The section 16 letter will also say that the director can request a copy of the evidence on which the Insolvency Service is relying. That evidence used to be in the form of a draft affidavit (sworn witness statement) setting out the allegations of unfit conduct accompanied by a draft exhibit containing copies of all the relevant documents. More recently, the Insolvency Service has changed its procedures. Nowadays a draft affidavit and exhibit will only be prepared if the director declines to offer a disqualification undertaking. Whilst this approach is understandable to save costs, it does mean that the Insolvency Service’s evidence can be little more that copies of various documents without any explanation as to how those documents are being used to make the allegations of unfit conduct set out in the section 16 letter.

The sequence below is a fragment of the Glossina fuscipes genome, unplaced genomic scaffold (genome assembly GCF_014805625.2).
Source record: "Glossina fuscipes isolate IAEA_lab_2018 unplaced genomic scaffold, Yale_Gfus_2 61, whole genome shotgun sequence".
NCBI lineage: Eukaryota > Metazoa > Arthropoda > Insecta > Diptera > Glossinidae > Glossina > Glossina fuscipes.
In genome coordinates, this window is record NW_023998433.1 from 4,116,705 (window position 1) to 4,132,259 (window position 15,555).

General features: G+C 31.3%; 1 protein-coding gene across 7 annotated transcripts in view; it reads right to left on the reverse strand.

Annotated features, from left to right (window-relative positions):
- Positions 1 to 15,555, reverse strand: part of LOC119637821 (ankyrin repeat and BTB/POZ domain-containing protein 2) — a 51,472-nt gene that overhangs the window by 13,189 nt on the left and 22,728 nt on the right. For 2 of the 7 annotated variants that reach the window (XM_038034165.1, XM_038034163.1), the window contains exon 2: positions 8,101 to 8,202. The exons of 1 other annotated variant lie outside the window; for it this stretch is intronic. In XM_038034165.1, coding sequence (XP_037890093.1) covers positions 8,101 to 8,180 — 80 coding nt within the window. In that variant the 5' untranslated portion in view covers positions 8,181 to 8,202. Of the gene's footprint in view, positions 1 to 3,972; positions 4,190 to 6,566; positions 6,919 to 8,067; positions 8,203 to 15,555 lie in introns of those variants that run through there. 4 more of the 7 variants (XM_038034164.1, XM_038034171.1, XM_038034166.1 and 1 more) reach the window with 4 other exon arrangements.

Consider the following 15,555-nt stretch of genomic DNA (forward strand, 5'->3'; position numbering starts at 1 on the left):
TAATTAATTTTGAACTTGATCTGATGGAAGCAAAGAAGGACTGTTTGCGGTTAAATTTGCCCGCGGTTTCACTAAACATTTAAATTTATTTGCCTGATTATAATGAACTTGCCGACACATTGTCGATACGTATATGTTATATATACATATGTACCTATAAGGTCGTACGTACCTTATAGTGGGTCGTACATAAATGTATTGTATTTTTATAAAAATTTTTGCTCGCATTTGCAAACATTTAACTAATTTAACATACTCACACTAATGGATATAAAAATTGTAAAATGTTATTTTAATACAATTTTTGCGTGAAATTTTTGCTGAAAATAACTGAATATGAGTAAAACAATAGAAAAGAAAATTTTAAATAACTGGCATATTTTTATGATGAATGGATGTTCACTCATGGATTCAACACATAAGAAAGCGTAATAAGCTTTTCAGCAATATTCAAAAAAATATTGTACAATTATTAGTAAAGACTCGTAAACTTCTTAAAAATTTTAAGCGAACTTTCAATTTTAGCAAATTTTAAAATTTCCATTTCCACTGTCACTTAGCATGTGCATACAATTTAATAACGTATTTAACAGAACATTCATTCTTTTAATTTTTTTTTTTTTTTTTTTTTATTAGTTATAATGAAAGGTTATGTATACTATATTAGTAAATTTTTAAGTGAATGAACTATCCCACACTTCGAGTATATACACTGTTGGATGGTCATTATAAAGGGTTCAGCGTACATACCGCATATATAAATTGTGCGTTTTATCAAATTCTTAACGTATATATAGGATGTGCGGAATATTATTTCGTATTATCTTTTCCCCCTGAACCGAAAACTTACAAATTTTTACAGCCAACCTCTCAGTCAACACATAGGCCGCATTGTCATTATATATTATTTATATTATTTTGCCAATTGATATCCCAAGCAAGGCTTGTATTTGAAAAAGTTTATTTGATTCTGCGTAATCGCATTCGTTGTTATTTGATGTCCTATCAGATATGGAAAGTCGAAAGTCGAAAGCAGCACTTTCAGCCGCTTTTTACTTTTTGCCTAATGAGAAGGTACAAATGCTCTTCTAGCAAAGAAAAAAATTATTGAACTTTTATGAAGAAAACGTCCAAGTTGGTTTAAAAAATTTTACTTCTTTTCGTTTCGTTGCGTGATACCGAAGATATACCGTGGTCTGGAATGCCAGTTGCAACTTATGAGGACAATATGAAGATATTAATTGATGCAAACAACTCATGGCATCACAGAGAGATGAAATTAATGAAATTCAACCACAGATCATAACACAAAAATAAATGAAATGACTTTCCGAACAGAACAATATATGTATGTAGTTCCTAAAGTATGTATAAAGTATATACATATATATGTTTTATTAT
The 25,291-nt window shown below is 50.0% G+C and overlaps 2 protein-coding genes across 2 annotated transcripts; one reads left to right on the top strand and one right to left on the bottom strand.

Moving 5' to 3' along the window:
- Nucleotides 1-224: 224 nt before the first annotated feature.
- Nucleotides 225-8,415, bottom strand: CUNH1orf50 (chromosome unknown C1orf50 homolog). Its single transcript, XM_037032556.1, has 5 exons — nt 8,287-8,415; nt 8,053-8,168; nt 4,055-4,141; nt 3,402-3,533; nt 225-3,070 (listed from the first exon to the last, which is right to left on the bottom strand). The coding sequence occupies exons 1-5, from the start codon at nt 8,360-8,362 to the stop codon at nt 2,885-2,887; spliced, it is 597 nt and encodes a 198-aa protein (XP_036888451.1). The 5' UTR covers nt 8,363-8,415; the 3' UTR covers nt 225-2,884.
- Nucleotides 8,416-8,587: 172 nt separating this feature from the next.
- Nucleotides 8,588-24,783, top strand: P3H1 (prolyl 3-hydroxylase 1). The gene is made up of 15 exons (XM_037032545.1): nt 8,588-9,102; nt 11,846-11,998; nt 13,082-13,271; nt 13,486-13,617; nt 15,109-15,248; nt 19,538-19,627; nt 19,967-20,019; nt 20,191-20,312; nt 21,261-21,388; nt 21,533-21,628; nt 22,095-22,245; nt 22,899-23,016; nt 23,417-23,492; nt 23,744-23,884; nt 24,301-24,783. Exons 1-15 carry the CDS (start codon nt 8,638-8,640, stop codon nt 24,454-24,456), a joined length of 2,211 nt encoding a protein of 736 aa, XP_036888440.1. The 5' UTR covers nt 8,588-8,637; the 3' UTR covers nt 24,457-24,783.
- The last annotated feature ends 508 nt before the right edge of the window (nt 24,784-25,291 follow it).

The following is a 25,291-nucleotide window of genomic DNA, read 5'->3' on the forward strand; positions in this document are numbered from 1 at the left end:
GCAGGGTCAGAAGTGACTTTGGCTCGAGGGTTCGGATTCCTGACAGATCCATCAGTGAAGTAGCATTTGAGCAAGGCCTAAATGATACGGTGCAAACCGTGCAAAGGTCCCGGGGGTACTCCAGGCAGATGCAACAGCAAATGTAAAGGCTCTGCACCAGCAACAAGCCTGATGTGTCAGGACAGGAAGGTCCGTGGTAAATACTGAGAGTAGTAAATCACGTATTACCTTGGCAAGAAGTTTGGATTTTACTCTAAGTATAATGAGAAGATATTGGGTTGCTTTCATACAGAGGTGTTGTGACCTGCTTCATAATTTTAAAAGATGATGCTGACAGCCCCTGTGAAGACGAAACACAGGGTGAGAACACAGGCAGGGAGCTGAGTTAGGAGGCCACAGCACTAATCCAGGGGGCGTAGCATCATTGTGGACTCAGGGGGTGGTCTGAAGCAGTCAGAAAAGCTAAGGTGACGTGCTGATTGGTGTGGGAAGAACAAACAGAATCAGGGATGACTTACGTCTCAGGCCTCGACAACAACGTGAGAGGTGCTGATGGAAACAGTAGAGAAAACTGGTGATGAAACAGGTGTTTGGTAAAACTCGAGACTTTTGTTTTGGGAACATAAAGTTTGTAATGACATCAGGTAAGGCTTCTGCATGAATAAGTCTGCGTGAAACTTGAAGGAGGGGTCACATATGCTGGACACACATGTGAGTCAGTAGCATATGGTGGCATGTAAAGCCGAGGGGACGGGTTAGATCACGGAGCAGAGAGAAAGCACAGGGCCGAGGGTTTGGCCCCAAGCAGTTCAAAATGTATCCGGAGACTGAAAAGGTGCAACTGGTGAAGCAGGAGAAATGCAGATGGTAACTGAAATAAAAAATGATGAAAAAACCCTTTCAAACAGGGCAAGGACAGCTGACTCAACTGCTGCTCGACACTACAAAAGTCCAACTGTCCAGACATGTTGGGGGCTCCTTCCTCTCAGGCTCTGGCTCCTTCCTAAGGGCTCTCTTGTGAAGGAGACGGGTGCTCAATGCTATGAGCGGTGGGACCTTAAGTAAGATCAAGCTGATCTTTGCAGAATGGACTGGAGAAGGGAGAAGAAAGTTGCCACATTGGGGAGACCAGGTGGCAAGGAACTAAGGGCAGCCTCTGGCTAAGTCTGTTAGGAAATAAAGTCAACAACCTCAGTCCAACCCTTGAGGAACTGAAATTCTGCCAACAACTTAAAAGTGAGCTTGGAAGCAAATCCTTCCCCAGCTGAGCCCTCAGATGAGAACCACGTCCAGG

After the section 16 letter has been issued, it becomes more difficult to persuade the Insolvency Service to discontinue. There is little hope of doing so without legal assistance.

The period of disqualification proposed by the letter will range between 2 and 15 years depending upon the seriousness of the allegations of unfit conduct. A period of 2 to 5 years (the lower bracket) is for less serious matters; 6 to 10 years (the middle bracket) for more serious matters; and 11 to 15 years (the top bracket) for the most serious unfit conduct including dishonesty and directors who have acted in breach of a previous disqualification.


Director Disqualification Undertakings

Of the 1,200 or so directors who are disqualified each year, around 80% agree to give disqualification undertakings rather than requiring the Insolvency Service to prove their case in court to get a disqualification order.